The research appertaining to the equine, Pearson et al (2015), again a pilot study, showed the potential beneficial effects of a mixture of herbs : dandelion, devil’s claw, stinging nettle, burdock, and comfrey on joint disease within the horse, it was shown to supress the levels of prostaglandin e2 which has been shown to be associated with pain in arthritic conditions (May et al 1994), however no reduction in lameness was observed. The possible negative effects of Devils claw could include gastric ulcers (Izzo et al 2005) however appertaining to the equine, Harman (2002) found no evidence of adverse effects.
Echinacea is a flower extract from eastern and central north America. Most research has concentrated on its modulatory influence on immunity systems, but is has also shown antiviral, antifungal, antimicrobial, anti-inflammatory, antitumor, antioxidant, mosquitocidal, and psychoactive properties, amongst other properties (Billah et al 2019). Echinacea use in the treatment of upper-respiratory infections has shown positive results (Drisko and Kindcher 2016), Parsons et al (2018) outlined the potentiality of the herb stating that advances in technology and research into the different strands of extract could yield more benefits over and above the anti-inflammatory, anxiolytic (anxiety reduction) and antibiotic properties already proven.
In the horse, O’Neill et al (2010) confirmed the herbs stimulation of equine immunocompetence, increasing the abilities of white blood cells and increasing the amount of red blood cells, haemoglobin and packed cell volume which would point to additional performance enhancing properties. Potential side effects have been shown such as allergic rashes, hyper eosinophilia, and autoimmune diseases and leukopenia with Echinacea overusage or with overdosage (Barrat 2003).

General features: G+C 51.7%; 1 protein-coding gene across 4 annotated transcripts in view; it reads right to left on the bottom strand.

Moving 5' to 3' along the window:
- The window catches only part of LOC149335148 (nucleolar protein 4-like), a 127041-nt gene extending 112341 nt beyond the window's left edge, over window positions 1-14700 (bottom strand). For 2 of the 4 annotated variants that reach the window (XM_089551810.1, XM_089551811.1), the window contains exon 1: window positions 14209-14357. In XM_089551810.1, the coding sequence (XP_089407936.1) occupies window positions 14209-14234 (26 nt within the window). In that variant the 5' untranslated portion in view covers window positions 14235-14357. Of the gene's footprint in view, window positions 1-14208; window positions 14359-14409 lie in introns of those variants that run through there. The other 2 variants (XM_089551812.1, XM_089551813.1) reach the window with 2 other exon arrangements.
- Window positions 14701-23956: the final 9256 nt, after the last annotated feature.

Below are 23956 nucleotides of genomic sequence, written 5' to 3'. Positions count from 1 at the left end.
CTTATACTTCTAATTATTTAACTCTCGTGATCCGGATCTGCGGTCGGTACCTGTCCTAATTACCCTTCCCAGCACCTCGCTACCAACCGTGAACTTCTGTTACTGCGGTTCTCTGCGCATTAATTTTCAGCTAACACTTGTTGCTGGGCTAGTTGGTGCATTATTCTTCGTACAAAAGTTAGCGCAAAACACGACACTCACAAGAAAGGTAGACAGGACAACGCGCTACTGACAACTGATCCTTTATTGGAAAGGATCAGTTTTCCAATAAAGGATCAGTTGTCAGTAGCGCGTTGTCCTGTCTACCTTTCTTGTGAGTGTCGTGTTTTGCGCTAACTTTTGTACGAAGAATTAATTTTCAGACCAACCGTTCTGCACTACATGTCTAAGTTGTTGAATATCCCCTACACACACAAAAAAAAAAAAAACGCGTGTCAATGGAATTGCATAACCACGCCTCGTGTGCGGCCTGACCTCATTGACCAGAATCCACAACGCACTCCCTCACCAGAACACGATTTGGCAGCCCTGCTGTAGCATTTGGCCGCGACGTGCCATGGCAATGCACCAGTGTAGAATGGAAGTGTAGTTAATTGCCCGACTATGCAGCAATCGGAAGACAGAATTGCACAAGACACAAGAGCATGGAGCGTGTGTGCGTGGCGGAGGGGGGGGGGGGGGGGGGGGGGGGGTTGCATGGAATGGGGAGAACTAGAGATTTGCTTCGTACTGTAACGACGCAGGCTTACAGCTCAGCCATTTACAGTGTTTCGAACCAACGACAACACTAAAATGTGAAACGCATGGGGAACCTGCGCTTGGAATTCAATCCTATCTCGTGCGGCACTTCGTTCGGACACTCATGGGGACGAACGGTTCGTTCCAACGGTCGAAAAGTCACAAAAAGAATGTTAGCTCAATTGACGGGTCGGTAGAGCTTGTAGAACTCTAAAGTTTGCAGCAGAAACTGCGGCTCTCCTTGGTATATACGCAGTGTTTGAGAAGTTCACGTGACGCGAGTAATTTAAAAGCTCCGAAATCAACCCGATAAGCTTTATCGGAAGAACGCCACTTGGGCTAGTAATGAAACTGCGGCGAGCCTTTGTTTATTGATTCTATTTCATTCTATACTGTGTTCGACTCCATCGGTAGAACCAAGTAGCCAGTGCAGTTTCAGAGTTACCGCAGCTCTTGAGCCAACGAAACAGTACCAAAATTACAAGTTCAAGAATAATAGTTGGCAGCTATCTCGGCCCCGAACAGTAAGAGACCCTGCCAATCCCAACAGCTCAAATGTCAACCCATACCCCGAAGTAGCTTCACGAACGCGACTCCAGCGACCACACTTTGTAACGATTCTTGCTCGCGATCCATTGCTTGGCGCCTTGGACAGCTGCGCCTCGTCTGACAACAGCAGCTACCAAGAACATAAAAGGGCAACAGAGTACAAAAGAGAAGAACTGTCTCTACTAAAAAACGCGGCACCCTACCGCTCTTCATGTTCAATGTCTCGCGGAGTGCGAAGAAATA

Flaxseed/Linseed, as the names suggest are crop seeds, it is rich in omega-3 fats, protein and fibre. It has been shown to have anti-oxidant, anti-diabetic, anti-cancerous properties and aid in osseous metabolic moderation, however negative effects are a potential depending on dosage and preparation (Soni et al 2016). Gutte et al (2015) expressed the potential treatment benefits to a range of diseases including cardiovascular diseases, diabetes, hypertension and neurological disorders. The benefits of omega-3 fatty acids are well known, anti-inflammatory properties have been documented (Calder 2015), and studies have shown the importance of correct balance between omega-6 and omega-3 fatty acids in the control of obesity (Simopoulos 2016), providing this balance coupled with the anti-inflammatory properties could be a mechanism for aiding the control of systemic, chronic, inflammatory processes in the equine, such as equine metabolic syndrome and laminitis, however the results were inconclusive in Hansen et al (2008) which administered flaxseed to healthy horses, questioning whether flaxseed contained high levels of omega-6 as well, studies have shown that there are potentially better sources of omega-3 fatty acids, most markedly in marine oils (Hess et al 2012). Flaxseed has shown to reduce allergic skin reactions in the equine, however with an unknown mechanism in O’Neill et al (2002), this study also expressed the different outcomes of flaxseed according to administration methods. Flaxseed has the potential negative effects of the prolonged absorption of other drugs and prolonged bleeding time, also possible cyanide poisoning in some cases if not boiled (Williams and Lamprecht 2008).